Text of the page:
Alex Guarnaschelli's Hot Take On Scrambled Eggs

While breakfast may not be the most important meal of the day for all Americans, nothing is better than "breakfast foods" for dinner. According to The American Journal of Clinical Nutrition, about 25% of Americans skip the morning meal. Women lead the charge, citing a busy schedule, not being hungry, or running late as explanations, per HuffPost. Still, that doesn't mean people are skipping out on classic egg recipes like omelets and breakfast burritos — they're just enjoying them at different times of the day.

Eggs, once vilified by doctors, were vindicated by the American Heart Association, officially green-lighting one incredible, edible egg per day for a healthy diet. A single egg contains fewer than 80 calories, boasts 6 grams of protein, and, according to Healthline, keeps the body satiated longer than carb-heavy alternatives, while its essential vitamins and minerals aid in brain and eye health. 

Scrambled eggs, the first recipe many of us learned as children, save plenty of people from starvation as adults — though the proper way to prepare them has divided the world for decades. Whether you prefer the soft and loose English-style scrambled eggs or the drier, firmer scrambled eggs eaten throughout the U.S. may come down to what you ate as a child. For Iron Chef and "Alex vs. America" host Alex Guarnaschelli, the best scrambled eggs are light and fluffy. Here's how she makes her perfect plate.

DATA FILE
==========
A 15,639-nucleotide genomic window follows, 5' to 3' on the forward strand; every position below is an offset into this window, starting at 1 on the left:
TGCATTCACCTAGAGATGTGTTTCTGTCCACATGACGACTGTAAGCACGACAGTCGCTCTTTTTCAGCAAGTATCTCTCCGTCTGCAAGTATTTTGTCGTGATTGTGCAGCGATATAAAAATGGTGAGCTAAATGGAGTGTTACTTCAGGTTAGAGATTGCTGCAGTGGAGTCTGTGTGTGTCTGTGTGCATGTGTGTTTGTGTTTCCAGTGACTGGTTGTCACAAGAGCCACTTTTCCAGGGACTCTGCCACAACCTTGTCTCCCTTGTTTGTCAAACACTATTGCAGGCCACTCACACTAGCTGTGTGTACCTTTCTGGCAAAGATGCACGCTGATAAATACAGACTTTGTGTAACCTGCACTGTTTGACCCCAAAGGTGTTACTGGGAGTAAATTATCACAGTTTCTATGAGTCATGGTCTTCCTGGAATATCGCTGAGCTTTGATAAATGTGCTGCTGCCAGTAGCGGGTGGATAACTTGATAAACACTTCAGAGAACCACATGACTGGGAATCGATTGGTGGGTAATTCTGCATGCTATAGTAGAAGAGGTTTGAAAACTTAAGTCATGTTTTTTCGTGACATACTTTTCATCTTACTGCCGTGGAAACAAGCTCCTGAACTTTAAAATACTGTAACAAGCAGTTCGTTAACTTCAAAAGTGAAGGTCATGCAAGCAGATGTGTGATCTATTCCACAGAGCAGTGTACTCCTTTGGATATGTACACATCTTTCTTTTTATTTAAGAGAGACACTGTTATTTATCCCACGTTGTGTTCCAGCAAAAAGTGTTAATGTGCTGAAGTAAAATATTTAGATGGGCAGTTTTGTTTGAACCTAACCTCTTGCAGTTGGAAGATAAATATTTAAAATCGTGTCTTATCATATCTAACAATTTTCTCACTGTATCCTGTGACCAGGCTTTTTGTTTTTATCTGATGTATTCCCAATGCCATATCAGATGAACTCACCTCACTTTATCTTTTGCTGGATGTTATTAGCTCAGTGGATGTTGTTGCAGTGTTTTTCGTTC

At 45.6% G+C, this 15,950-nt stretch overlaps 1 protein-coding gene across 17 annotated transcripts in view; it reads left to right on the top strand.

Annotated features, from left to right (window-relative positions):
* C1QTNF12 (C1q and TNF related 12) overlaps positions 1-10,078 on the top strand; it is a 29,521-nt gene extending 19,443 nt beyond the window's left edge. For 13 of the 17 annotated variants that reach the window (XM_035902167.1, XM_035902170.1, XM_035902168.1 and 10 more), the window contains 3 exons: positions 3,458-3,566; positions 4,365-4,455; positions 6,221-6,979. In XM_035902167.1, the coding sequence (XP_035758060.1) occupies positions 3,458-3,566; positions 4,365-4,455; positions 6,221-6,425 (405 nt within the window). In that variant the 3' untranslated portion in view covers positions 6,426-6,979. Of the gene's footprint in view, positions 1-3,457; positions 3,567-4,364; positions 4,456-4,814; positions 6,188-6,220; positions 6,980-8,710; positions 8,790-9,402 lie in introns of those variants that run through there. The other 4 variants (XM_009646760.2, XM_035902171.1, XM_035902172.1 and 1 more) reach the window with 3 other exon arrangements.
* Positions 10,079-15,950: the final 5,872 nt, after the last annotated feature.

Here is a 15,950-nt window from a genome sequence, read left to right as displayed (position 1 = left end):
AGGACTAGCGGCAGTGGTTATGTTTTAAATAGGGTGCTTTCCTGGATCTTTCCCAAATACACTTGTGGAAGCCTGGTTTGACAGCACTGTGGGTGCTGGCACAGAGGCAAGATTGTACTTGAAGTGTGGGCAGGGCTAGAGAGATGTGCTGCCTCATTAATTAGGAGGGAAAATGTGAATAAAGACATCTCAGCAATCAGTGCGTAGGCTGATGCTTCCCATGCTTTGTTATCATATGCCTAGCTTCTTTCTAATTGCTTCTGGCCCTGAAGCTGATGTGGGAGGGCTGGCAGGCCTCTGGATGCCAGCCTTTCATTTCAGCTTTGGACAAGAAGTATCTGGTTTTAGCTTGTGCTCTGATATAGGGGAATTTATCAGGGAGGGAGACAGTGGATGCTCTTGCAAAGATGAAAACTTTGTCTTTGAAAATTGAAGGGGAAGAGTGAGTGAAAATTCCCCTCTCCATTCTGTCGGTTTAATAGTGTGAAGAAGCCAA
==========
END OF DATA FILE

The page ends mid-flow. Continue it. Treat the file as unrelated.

Guarnaschelli is team water instead of milk

Alex Guarnaschelli is on the team of egg lovers who say you shouldn't add milk to your scrambled eggs if you want them to be airy. While the Food Network star grew up on mom Maria Guarnaschelli's "delicious" scrambled eggs, whisked with a touch of milk or cream, she prefers a different secret ingredient. "I scramble them with a splash of water because I think it's lighter, fluffier," she tweeted. Apparently not wanting to start a fiery debate, Guarnaschelli added, "It's also about who cooks eggs for you & how much love they put into it."

Though Twitter was divided about the technique —  "Grandma used milk, Mom used water...Grandma, for the win!" one user replied — Guarnaschelli does have science on her side. According to food scientist Natalie Alibrandi, whisking water into your scrambled eggs keeps "the proteins from binding too quickly" (via Well+Good). Plus, "the water creates steam when heated, and the result is a fluffier texture." Alibrandi suggests half a teaspoon to 2 teaspoons of water per egg, less for a firmer consistency and more for a creamier texture.

While Southern Living suggests that you "save the milk for your coffee mug," Serious Eats determined that both added water and dairy can result in delicious scrambled eggs — but how you cook them is more important than what you add. For the fluffiest eggs, butter a nonstick pan over low-medium heat, and use a rubber spatula to gently loosen the setting eggs from the bottom of the pan, creating large curds. Finally, plate the eggs as soon as they're cooked, or they'll overcook in the hot pan.